By John Rieping | All rights reserved | Previously published August 25, 2012, in The Madera Tribune
“Today my thoughts
Are swift and cool
As goldfish in
A lily pool.
Tomorrow, like as not,
Brown turtles blinking
Hard at me.
And I shall be
As dull as they
And blink back, too.
But oh, today!”
— Sister M. Philip, “Today”
I woke up several times during my first night in Italy far from my hometown of Madera, California. I had never been overseas. It was autumn 1997, and jet lag had convinced me that morning had come. The glow-in-the-dark numbers of my mother’s wind-up clock, however, disagreed with my skewed sense of time. My body eventually won the argument and I arose more than an hour before my 6:30 wake-up call.
I stayed with 10 other pilgrims at the Hotel Sirenetta (mermaid), which fittingly stood by the Tyrrhenian Sea, part of the Mediterranean. So I stepped into the lingering rain-sodden night to pray and walk along the seashore.
The harbor city of Ostia, which means “mouth,” sits at the mouth of the Tiber River and had been the most important port of the Roman empire until the capitol moved east to Constantinople. Now the pounding surf seemed to bring only litter to the rocky beach, and most of the shoreline had been claimed by resorts and restaurants.
After a light 7 a.m. breakfast of pastry, we crawled by bus through Rome's rush hour traffic amidst compacts, motorcycles and other buses. Beside the narrow roads, Italian competed with English for linguistic dominance on small billboards and ads, some of which were a voyeur's dream. Gas pumps sat on the sidewalk offering drive-by fill-ups.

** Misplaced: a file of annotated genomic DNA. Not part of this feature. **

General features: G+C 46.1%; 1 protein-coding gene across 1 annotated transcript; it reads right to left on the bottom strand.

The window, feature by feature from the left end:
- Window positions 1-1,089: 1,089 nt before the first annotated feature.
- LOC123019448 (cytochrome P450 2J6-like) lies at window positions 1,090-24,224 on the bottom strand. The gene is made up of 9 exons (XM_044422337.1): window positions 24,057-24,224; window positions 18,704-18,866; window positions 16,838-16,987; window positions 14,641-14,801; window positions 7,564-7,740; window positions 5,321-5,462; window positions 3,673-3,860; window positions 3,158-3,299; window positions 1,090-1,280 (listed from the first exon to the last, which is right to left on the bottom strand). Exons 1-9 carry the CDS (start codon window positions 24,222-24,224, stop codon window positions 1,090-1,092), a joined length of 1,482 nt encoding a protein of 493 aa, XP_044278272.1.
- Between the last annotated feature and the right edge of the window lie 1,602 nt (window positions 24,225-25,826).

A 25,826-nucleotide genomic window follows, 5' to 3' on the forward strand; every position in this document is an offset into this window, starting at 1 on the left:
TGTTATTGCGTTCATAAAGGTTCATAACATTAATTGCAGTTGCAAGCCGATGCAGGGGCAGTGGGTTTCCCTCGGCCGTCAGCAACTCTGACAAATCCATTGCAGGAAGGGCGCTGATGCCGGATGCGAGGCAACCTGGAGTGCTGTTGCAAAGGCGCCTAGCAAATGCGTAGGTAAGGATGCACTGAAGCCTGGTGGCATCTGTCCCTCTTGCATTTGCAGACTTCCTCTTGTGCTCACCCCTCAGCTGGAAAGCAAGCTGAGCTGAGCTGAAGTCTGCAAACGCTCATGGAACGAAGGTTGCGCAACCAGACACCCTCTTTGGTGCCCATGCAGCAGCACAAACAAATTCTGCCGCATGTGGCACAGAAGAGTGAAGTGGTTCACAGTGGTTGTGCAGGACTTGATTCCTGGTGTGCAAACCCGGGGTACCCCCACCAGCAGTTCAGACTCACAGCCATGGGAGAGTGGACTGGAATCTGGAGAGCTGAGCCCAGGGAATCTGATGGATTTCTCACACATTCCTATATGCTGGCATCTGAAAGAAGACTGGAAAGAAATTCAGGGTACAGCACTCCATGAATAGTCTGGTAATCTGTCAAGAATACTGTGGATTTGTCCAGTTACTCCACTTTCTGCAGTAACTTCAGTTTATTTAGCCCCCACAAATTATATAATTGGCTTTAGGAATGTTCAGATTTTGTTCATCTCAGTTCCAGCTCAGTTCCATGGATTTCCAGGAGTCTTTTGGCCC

We breached the Vatican an hour early for a 9:30 a.m. Wednesday audience with Pope John Paul II. On the way, our tour guide Sylvia Puppio had explained that to join the pope’s Swiss Guard one should be a “good-looking” bachelor who spoke English, German, Italian and Spanish. Alas, I sat two languages shy of the qualifications... among other things.
In St. Peter's Square, 140 stone saints atop the Roman colonnade had me surrounded, not to mention thousands of fellow pilgrims from around the globe. Tickets for a weekly papal audience are free, and courteous Swiss Guard and police directed the crowd, which in time filled the massive square.
On this site in A.D. 67 the apostle Peter (Kephas in Aramaic) had been crucified upside down as part of the Emperor Nero's Circo Vaticano (Vatican Arena) spectacles. Peter’s remains would be buried nearby, and in 326 the Emperor Constantine began work on a memorial church over his tomb. St. Peter's Basilica would be rebuilt in the 16th and 17th century, and has the largest interior of any Christian church in the world even today. I discovered that for myself that afternoon as my mind lost all sense of perspective in the presence of giant statues, pillars, and more.